Atom- and Step-Economical Ruthenium-Catalyzed Synthesis of Esters from Aldehydes or Ketones and Carboxylic Acids
We developed a ruthenium-catalyzed reductive ester synthesis from aldehydes or ketones and carboxylic acids using carbon monoxide as a deoxygenative agent. Multiple factors influencing the outcome of the reaction were investigated. Best results were obtained for commercially available and inexpensive benzene ruthenium chloride; as low as 0.5 mol % of the catalyst is sufficient for efficient reaction. Competitive studies demonstrated that the presence of even 1000 equiv of alcohol in the reaction mixture does not lead to the corresponding ester, which clearly indicates that the process is not a simple reductive esterification but a novel type of Ru-catalyzed redox process.
Carbon monoxide as an example of reducing agent, in contrast to classical reducing agents (hydrogen and metal hydrides), can provide very high atom precision for reductive addition of substrates with various functional groups. This enables synthesis of new compounds with unique structures and properties.
An efficient and scaled-up synthesis of the imidazol-2-ylidene-based unsymmetrical NHC precursors bearing the sterically demanding hexafluoroisopropylalkoxy group [(CF3)(2)(OR)C-] at the ortho position of the N-aryl substituent was developed. The key step of the method involved the transformation of a Mes-substituted oxazolinium tetrafluoroborate salt through the reaction with the corresponding binucleophilic fluoroalkyl-substituted aniline. The subsequent post-modification of the resulting hydroxyl-containing salt through a simple one-step O-alkylation protocol provided access to a new family of unsymmetrical fluorinated NHC precursors. These compounds were successfully utilized for the preparation of several novel metal complexes. The molecular structures of some NHC precursors and their metal complexes have been unambiguously characterized by single-crystal X-ray diffraction analysis. A preliminary evaluation of the catalytic activity of the palladium complexes was performed on a Buchwald-Hartwig amination reaction. As a result, two PEPPSI-type (PEPPSI=pyridine-enhanced pre-catalyst preparation stabilization and initiation) Pd complexes have demonstrated promising activity in alkane solvents.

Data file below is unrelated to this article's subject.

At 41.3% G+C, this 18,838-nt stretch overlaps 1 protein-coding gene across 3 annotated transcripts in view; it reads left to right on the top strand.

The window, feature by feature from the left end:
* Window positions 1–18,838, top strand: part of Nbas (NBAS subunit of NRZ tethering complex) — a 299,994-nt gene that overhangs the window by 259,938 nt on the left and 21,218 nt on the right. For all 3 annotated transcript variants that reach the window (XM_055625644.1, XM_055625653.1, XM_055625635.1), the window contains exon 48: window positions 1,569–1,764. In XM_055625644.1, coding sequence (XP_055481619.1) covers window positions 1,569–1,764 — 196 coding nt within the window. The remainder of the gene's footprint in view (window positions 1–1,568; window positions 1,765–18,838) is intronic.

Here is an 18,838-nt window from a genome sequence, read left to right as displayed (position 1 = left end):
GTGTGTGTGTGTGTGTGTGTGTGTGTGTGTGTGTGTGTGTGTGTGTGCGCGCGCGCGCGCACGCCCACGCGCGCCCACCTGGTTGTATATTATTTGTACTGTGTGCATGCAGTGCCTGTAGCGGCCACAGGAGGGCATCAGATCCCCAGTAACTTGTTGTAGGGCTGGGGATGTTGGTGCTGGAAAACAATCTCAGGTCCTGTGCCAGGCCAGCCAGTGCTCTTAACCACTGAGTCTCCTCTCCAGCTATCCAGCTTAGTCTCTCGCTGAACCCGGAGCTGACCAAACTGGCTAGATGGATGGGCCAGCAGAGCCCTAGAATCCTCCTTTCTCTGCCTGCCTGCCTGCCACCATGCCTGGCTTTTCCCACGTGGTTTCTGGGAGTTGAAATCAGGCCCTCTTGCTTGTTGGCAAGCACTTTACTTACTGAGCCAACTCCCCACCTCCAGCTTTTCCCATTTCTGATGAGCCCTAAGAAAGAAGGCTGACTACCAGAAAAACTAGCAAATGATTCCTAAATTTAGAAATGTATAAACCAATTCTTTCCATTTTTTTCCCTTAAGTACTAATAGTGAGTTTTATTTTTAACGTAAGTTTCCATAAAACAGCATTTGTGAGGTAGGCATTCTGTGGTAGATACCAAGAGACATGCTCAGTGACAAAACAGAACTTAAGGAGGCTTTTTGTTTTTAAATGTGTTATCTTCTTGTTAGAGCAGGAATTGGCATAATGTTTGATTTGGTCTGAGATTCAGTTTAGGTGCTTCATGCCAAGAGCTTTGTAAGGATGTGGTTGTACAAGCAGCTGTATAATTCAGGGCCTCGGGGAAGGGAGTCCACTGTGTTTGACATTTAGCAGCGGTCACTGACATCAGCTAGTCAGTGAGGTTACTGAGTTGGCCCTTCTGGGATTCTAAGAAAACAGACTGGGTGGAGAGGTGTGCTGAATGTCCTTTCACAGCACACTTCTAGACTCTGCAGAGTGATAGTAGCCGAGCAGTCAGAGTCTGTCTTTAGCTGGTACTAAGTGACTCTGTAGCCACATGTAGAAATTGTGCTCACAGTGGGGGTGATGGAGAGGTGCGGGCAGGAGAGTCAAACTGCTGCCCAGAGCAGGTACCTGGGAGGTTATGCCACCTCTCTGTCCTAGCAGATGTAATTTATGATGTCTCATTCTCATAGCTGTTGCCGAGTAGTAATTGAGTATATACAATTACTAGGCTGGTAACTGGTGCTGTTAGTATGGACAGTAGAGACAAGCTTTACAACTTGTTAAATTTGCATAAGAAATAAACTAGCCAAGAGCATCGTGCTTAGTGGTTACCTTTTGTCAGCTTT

Chiral copper(II) and cobalt(III) complexes (1–5 and 6, respectively) derived from Schiff bases of (S)-2-(aminomethyl)pyrrolidine and salicylaldehyde derivatives were employed in a mechanistic study of the Henry reaction-type condensation of nitromethane and o-nitrobenzaldehyde in CH2Cl2 (CD2Cl2), containing different amounts of water. The reaction kinetics was monitored by 1H and 13C NMR. The addition of water had a different influence on the activity of the two types of complexes, ranging from a crucial positive effect in the case of the copper(II) complex 2 to insignificant in the case of the stereochemically inert cobalt(III) complex 6. No experimental support was found by 1H NMR studies for the classical Lewis acid complexation of the carbonyl group of the aldehyde by the central copper(II) ion, and, moreover, density functional theory (DFT) calculations support the absence of such coordination. On the other hand, a very significant complexation was found for water, and it was supported by DFT calculations. In fact, we suggest that it is the Brønsted acidity of the water molecule coordinated to the metal ion that triggers the aldehyde activation. The rate-limiting step of the reaction was the removal of an α-proton from the nitromethane molecule, as supported by the observed kinetic isotope effect equaling 6.3 in the case of the copper complex 2. It was found by high-resolution mass spectrometry with electrospray ionization that the copper(II) complex 2 existed in CH2Cl2 in a dimeric form. The reaction had a second-order dependence on the catalyst concentration, which implicated two dimeric forms of the copper(II) complex 2 in the rate-limiting step. Furthermore, DFT calculations help to generate a plausible structure of the stereodetermining transition step of the condensation.
The application of mathematical modeling methods (with subsequent computer sales) to determine the parameters of accuracy geometry bands obtained with the new equipment and process the step deformation bands of hard alloys based on copper